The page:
More than a dozen officials from the African Union, the Arab League, and the seven-nation Intergovernmental Authority on Development arrived in Mogadishu to begin their assessment of Somalia's security situation.

The 10 to 12-day visit sets the stage for an IGAD peace support mission, under the auspices of the African Union, that will aim to provide a safe environment in Mogadishu and elsewhere so that the new government can relocate back to Somalia from its current base in Kenya.

As the group arrived, thousands of Somalis thronged the streets of Mogadishu, protesting the planned inclusion of troops from Ethiopia and Djibouti in the IGAD peace support mission.

"What they are likely to hear on this trip is, first, a reaction to all of the discussion about an IGAD mission and that, in no uncertain terms they're going to be told that a force that involves front-line troops is unacceptable. And that is not a new message - that message has been passed on two previous occasions," explains Matt Bryden, the Somali analyst with the International Crisis Group.

Ethiopia and Somali had waged a bitter war over the Ogaden region in the 1970s, which has strained relations between the two countries to this day.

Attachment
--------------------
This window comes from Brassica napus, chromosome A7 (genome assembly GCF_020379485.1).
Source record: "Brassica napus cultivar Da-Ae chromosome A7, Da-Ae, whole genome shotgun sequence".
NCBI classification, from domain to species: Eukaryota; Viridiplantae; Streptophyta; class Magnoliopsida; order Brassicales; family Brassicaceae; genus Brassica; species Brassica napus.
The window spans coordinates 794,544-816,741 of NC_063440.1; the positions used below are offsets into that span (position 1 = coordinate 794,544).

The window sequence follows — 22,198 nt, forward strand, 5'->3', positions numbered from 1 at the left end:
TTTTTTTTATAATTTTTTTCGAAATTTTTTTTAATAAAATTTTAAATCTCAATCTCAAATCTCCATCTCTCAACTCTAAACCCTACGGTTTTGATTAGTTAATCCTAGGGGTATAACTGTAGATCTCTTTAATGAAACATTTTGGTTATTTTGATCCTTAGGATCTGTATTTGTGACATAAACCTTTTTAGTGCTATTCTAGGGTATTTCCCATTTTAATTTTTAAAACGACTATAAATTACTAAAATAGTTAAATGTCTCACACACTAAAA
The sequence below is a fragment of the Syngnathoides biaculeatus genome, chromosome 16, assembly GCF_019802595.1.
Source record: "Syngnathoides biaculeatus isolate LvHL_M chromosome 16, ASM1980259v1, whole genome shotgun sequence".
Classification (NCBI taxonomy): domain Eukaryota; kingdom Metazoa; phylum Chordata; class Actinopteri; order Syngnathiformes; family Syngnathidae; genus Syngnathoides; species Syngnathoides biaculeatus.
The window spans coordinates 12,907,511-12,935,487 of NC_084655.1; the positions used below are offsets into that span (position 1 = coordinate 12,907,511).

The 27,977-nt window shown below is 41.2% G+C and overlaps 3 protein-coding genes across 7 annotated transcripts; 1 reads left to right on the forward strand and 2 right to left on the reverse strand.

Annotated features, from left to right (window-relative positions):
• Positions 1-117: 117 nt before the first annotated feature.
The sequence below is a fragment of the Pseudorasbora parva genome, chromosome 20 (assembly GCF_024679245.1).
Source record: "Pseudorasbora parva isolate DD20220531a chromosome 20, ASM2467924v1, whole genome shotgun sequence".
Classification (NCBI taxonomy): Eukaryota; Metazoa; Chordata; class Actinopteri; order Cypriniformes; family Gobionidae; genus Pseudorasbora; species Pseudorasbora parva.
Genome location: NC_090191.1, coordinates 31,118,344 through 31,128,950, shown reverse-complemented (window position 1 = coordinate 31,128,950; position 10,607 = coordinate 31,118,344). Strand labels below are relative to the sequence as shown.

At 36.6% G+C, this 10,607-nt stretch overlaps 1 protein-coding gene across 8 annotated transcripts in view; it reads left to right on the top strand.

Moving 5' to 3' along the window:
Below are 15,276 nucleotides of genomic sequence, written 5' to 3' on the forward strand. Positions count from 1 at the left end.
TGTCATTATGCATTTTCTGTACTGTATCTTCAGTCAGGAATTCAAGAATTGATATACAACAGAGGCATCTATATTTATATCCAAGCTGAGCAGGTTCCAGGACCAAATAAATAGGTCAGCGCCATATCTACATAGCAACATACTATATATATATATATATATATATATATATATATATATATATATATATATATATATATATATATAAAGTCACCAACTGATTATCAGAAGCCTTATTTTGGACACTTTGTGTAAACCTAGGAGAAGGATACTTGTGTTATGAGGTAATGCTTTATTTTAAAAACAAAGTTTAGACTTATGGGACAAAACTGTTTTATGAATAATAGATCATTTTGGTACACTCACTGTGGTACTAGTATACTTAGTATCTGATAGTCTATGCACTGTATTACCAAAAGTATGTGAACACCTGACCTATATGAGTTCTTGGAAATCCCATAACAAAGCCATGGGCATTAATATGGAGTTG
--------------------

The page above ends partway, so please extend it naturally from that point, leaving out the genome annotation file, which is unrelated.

The French news agency, AFP, reported that Ethiopia said it would be willing to send troops and other assistance to IGAD's Somalia mission.

Somali presidential spokesman Yusuf Baribari praised IGAD for coordinating the two-year peace process in Kenya that saw Somalia forming a new government, and said Ethiopia is welcome in Somalia.

"Ethiopia, it is a very important country for Somalia," he said. "It is the main country in the region, and we are looking forward to implement[ing] a political and economic integration in our sub-region."

In a report released last week, the International Crisis Group warned that, unless the AU peace support mission had the backing of all cabinet members and parliament, the mission could further destabilize the security situation.

Analyst Mr. Bryden said the AU peace support mission would most likely be a success if it does not include troops from Ethiopia and Djibouti.

Mr. Bryden urged the AU to stick to its original peace support mission plan, which was to support Somali-led cantonment and demobilization efforts, protect installations under the government's control, and train new Somali security forces.